Parties deadlocked on changes to constituenciesAn independent committee given the job of redrawing Korea’s electoral map failed despite marathon talks, due to deep disagreement among committee members representing different political parties.
The electoral redistricting committee, which was appointed by the National Election Commission (NEC), said Monday that it failed to reach a consensus on how to redraw the electoral map for the general election next April. The ruling Saenuri Party and opposition New Politics Alliance for Democracy (NPAD) each appointed four members of the committee.
The ninth member is committee chief Kim Dae-nyeon, who comes from the election watchdog NEC.
“We very much regret to inform the public that we could not present a final decision on the redrawn electoral map by the Oct. 13 legal deadline,” the committee said in a statement released Tuesday. “While we agreed on the number of electoral districts, we hit obstacles to reaching an agreement on many issues due to disagreement among committee members, and the failure was due to partisan disputes among its members.”
The failure came after four days of talks. Oct. 13 was the deadline for the committee to submit its decision to the National Assembly.
The independent committee agreed last month to keep the number of elected parliamentary seats at 246 and had been working hard to determine which rural districts would lose their representatives and which urban districts would gain more.
Discussions on redrawing the electoral map began after the Constitutional Court ruled last year that the current constituencies resulted in unequal representation due to population changes. The court said the ratio of the most populous electoral district to the least populous must be lower than two to one.
The ratio is now three to one.
To meet the demand for the two-to-one ratio, a reduction in the number of elected parliamentary seats in rural areas has become the crucial change. Ruling and opposition lawmakers established the Special Committee on Political Reform in March to address the issue and decided in August that the number of total seats in the National Assembly would be kept at 300. It then delegated the task of redistricting to an independent committee under the NEC.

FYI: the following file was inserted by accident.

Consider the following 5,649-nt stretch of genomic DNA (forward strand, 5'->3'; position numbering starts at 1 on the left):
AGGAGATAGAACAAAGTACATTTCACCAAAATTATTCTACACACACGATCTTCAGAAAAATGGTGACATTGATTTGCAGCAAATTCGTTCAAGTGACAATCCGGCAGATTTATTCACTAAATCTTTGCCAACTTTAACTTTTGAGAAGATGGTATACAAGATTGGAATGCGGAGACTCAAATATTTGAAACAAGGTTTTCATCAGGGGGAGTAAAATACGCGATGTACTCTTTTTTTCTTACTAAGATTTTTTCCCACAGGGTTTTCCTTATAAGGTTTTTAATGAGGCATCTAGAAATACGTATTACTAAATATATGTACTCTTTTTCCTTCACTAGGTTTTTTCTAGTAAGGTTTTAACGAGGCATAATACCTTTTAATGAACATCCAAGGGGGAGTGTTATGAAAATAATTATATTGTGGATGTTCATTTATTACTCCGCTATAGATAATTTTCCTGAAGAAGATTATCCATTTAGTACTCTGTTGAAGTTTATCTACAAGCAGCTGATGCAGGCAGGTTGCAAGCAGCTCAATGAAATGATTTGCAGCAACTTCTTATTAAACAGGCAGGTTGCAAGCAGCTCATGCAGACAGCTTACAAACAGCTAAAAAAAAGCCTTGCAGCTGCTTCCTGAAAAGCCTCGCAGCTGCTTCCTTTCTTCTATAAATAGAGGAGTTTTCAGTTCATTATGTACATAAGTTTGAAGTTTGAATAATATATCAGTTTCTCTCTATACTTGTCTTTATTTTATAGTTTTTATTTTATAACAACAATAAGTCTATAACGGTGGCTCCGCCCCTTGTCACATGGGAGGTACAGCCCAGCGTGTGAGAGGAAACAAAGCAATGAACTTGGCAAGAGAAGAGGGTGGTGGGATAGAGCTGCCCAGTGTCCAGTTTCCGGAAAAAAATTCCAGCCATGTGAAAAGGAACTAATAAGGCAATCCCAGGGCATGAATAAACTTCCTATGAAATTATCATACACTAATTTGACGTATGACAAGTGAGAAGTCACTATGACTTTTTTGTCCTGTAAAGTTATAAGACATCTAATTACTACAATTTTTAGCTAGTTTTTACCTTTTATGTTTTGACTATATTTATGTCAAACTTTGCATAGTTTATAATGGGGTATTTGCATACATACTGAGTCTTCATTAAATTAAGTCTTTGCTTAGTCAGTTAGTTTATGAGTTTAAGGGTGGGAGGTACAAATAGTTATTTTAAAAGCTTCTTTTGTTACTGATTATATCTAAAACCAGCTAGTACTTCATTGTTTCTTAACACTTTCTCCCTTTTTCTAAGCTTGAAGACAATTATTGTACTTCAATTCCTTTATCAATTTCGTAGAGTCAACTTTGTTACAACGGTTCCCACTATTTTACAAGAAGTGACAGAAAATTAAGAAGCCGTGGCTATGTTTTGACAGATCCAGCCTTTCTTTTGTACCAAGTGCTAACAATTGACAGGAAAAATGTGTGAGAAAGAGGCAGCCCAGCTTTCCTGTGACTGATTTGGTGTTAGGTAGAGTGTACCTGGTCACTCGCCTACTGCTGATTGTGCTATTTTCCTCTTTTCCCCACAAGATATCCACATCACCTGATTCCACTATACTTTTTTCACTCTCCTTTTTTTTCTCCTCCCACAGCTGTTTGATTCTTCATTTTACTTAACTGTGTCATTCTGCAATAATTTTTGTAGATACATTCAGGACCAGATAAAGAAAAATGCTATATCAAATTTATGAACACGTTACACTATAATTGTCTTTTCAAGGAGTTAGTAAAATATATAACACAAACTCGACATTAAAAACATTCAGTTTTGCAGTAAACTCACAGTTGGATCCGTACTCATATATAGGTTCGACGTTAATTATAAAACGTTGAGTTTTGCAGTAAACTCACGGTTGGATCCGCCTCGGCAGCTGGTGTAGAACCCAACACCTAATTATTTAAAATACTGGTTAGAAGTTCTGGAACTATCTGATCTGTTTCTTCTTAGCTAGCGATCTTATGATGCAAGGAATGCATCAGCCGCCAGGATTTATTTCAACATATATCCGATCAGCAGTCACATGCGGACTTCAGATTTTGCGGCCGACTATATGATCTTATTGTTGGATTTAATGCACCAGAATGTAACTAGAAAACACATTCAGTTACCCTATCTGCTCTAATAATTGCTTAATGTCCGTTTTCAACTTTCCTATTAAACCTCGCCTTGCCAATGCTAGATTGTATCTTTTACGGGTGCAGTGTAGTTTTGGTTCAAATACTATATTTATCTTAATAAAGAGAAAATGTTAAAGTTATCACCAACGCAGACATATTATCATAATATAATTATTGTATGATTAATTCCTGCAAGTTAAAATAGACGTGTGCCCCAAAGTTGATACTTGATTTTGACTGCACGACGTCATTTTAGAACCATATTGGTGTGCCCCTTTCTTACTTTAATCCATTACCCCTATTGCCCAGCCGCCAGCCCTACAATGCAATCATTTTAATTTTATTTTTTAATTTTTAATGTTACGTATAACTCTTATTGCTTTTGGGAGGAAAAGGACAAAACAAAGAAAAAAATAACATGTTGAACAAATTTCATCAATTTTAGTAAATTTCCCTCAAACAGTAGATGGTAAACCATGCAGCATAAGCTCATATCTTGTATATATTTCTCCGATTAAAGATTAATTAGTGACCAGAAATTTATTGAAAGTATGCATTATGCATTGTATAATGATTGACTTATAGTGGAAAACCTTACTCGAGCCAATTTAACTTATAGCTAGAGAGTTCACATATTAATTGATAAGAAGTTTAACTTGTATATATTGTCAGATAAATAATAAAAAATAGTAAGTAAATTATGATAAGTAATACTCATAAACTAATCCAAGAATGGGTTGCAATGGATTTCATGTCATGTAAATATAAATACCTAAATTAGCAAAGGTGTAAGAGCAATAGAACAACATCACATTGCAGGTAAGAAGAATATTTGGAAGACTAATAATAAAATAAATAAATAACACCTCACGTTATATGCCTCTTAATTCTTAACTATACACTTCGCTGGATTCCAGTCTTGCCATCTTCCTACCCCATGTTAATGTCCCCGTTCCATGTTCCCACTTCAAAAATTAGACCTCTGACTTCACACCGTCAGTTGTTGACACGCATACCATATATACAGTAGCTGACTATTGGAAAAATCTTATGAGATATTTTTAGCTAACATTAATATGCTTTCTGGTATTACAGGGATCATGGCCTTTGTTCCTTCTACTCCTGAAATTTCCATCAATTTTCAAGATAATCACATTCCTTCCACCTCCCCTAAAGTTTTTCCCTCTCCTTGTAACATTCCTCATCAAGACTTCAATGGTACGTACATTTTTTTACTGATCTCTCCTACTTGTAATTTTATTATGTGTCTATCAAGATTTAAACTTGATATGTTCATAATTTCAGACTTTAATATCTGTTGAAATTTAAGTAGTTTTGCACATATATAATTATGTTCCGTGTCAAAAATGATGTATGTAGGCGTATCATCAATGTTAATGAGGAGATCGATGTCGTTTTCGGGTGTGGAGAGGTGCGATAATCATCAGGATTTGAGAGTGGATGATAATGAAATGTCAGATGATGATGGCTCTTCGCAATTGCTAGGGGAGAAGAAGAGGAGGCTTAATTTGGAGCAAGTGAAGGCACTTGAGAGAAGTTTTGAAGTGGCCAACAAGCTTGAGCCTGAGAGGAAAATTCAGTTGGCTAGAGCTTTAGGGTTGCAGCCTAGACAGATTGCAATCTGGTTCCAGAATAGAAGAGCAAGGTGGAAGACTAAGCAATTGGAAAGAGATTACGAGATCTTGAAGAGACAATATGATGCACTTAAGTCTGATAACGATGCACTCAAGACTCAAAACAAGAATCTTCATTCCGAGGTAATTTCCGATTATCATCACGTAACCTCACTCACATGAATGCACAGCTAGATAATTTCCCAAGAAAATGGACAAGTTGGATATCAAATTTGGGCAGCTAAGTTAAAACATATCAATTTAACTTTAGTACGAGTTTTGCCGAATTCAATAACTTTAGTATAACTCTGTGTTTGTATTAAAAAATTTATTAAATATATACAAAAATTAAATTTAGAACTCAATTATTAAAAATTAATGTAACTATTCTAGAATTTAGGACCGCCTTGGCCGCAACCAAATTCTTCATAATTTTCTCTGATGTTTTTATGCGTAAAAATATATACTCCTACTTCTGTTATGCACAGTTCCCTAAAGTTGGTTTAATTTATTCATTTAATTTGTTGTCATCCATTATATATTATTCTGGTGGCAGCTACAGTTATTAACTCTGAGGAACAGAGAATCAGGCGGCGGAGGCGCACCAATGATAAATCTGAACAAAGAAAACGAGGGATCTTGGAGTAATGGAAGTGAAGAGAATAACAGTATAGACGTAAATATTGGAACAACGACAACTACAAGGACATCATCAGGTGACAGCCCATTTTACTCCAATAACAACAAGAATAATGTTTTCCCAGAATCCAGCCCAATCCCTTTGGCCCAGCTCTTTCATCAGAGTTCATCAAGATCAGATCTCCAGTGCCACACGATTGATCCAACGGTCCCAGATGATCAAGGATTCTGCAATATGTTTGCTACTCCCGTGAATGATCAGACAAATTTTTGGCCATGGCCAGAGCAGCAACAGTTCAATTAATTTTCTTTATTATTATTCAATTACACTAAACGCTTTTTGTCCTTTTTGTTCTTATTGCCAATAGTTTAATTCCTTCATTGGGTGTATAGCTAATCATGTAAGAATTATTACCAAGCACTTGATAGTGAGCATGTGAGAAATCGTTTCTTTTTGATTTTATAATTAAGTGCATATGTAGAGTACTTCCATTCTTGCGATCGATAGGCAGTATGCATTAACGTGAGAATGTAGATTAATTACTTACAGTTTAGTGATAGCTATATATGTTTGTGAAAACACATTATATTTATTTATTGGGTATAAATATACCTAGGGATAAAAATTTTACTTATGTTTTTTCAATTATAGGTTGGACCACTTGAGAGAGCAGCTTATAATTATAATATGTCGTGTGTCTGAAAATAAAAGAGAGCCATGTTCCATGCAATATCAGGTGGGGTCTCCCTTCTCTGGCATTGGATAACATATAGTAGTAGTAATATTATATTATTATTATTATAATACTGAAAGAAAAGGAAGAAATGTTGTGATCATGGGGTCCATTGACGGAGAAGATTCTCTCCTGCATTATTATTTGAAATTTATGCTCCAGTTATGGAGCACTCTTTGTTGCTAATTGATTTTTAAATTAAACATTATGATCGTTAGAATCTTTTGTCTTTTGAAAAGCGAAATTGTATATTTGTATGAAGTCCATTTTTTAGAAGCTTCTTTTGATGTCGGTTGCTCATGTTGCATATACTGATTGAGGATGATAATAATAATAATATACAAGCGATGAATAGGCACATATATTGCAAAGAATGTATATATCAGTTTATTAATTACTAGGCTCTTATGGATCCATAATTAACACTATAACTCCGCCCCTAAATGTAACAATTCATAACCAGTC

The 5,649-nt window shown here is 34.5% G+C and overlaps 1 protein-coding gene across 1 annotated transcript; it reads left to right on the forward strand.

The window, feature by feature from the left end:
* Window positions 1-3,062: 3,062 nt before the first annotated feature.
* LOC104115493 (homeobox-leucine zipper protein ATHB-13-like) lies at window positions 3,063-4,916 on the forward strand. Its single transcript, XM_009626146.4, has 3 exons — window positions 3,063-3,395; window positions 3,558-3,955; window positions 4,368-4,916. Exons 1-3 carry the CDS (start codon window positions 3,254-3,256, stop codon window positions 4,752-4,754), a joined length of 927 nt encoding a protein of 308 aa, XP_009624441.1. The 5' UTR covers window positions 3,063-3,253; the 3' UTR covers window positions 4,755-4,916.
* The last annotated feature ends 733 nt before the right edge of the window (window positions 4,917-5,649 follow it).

While the political establishment gave the job to a supposedly independent committee, the partisan divide paralyzed its ability to reach an agreement.
Members appointed by the ruling party insisted on a one-seat reduction in Gangwon, three in the Gyeongsang region and five in the Jeolla region. Members appointed by the NPAD called for a one-seat reduction in Gangwon, four in the Gyeongsang region and another four in the Jeolla region.
The Gyeongsang region is a stronghold for the conservative Saenuri Party, while Jeolla is a traditional support base for the NPAD.
To pass a resolution, at least six of the nine members must approve it.
The committee went so far as to confiscate committee members’ mobile phones to prevent them from taking directions from party headquarters during the talks, which apparently didn’t make any difference.
After the committee failed, Saenuri Chairman Kim Moo-sung blamed opposition leader Moon Jae-in.
“The trouble stems from Moon’s objection to any reduction in the proportional system,” Kim said at the National Assembly on Tuesday.
Kim is calling for a reduction in the number of proportional representative seats, which he claims would make up for reductions in lawmaker seats in rural areas. The opposition party would not agree on reducing the number of proportional representatives.
But NPAD floor leader Lee Jong-kul signaled a change in that position on Tuesday.
BY KANG JIN-KYU [email@example.com]
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